Bad enough that this is a blight on democracy, but worse still it ruins the character of the city and erases its uniqueness. The next municipal elections are in 2023. There is no guarantee that Lion will be reelected, but there is a guarantee that Jerusalem will be left with the mess he brought upon the city. Already there is evidence that some of the construction projects will not be continued in the foreseeable future. Investors ran out of money, and so a partially completed building will stand like an eyesore in a street where the neighbors didn’t want it in the first place, and all that will happen is that homeless people will take shelter there when it’s raining.
■ IT’S BEEN a while since cars lining King David Street were mainly those with white number plates – meaning that they were vehicles belonging to or licensed to a diplomat.
The occasion was the vin d’honneur reception for new ambassadors, whereby they get to meet their colleagues as well as some other people with whom they will be in frequent contact.
Among the non-diplomats gathered at the King David hotel was venture capitalist and OurCrowd founder Jon Medved, who was there at the invitation of Tom Nides, the new ambassador of the United States, who happens to be a friend of long standing. Medved, who is an American Israeli, has the highest regard for Nides, and says that Israel has been lucky in recent years with the caliber of the people who have come here as ambassadors of the United States. Even if one doesn’t agree with their politics, he said, as individuals each has been a fine human being, with a good brain and a lot of sensitivity, and Nides fits into that category.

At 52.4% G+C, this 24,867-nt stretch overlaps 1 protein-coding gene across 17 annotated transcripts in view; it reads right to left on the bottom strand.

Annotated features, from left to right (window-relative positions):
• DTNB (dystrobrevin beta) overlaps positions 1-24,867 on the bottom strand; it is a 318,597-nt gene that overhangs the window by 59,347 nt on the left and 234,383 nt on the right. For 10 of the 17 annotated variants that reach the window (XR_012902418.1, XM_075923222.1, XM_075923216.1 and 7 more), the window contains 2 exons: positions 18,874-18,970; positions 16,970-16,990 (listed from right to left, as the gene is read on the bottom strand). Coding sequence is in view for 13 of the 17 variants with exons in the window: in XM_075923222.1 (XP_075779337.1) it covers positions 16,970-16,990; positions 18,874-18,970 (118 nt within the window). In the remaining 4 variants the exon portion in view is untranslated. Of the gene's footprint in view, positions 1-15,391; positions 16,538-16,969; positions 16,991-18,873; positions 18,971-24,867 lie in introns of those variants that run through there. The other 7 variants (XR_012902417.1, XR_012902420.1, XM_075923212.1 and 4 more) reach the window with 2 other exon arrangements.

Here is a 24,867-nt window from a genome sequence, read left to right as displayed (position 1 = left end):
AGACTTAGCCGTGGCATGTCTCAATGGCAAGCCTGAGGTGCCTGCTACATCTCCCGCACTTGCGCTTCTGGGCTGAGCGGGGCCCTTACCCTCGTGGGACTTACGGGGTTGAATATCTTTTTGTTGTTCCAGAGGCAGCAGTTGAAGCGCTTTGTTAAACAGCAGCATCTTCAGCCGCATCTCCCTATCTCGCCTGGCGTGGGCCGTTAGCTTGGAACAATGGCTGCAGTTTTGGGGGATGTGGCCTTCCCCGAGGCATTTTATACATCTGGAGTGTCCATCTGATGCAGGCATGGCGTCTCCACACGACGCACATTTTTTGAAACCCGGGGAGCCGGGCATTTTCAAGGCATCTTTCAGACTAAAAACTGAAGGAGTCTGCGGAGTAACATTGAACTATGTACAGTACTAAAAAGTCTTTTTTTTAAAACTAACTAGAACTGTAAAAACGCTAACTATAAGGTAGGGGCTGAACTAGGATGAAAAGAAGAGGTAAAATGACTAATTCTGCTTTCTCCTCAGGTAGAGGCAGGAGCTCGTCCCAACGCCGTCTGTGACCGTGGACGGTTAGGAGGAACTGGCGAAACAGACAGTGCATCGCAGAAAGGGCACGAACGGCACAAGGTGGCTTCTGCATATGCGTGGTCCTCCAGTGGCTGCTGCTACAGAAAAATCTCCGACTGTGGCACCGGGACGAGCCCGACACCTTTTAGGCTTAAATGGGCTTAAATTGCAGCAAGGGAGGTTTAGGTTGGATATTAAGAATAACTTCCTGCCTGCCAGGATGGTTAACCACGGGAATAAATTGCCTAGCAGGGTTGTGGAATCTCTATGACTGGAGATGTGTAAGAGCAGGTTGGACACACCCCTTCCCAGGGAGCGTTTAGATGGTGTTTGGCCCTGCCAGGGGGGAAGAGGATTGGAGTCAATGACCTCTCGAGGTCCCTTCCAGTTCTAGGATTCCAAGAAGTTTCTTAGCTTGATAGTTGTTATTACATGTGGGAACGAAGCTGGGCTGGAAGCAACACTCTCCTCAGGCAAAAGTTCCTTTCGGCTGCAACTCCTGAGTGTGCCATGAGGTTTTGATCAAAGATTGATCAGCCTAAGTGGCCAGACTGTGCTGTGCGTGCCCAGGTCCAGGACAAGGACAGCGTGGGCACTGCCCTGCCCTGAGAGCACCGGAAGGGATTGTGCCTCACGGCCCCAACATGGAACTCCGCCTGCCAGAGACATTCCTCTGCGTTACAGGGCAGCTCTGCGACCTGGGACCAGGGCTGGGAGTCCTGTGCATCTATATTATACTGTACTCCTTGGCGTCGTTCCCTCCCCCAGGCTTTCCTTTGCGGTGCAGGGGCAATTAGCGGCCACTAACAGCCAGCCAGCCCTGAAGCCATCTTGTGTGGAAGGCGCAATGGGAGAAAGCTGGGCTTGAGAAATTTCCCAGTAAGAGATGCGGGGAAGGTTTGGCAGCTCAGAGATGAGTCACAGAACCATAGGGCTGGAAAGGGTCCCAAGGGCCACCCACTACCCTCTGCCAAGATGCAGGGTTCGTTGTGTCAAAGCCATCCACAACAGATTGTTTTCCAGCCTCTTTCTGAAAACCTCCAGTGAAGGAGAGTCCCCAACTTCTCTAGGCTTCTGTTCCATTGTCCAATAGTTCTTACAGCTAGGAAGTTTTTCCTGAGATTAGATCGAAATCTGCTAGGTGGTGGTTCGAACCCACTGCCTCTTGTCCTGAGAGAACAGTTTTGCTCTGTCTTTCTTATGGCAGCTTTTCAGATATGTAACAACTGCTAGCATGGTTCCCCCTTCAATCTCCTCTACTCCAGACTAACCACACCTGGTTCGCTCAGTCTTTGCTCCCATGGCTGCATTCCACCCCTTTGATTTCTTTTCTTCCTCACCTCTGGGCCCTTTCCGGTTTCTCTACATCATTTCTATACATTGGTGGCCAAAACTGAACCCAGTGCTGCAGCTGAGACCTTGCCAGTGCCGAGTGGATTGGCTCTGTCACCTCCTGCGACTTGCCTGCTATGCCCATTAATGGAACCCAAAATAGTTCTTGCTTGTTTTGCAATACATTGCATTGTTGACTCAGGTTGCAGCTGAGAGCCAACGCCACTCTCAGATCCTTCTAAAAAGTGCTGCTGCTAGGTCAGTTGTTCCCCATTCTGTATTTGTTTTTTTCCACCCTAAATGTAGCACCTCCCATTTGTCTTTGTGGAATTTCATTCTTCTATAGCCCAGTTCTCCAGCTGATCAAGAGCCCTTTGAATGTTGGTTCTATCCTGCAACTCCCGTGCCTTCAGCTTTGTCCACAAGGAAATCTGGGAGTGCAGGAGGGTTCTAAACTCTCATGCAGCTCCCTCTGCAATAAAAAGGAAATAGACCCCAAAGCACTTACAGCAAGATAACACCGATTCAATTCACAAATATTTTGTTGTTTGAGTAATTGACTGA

■ AMONG THE criticisms to which Prime Minister Naftali Bennett has been subjected, is the fact that he does not live in the Prime Minister’s Residence in Jerusalem, but has chosen to remain at his private home in Ra’anana.
Yet people living in the neighborhood of the official residence are delighted with the peace and calm in the area and the freedom of movement. There are no demonstrations – mass or otherwise – and security is at a minimum. The security booths on Aza Road, Balfour and Smolenskin streets are empty most of the time, and there are no clusters of security personnel at the Smolenskin/Balfour intersection by the residence. Motorized vehicles do not have to come to a halt when the prime minister is coming or going, and pedestrians are not stopped in their tracks, sometimes waiting for as long as 10 minutes for the prime minister to enter or leave the residence. The restoration of freedom is almost intoxicating.
Unfortunately, some of the loss of it has rubbed off onto residents of Ra’anana, but the consolation for them is that under the present system, the prime minister’s term of office will come to an end in the not-too-distant future.
■ IF THERE is such a thing as social energy, one of the people exuding it is Deputy Mayor Fleur Hassan-Nahoum, who seems to be everywhere, and maintains a vivacious personality throughout, hugging and kissing people, engaging in spontaneous conversation and simultaneously keeping her eyes and ears open to matters that should be of concern to the city council.
She is among the candidates for the chairmanship of the Jewish Agency, the decision on which has been delayed several times. If, in the final analysis, she is chosen to be the first woman to lead the agency, it will be a great loss for the Jerusalem Municipality, but a tremendous gain for world Jewry.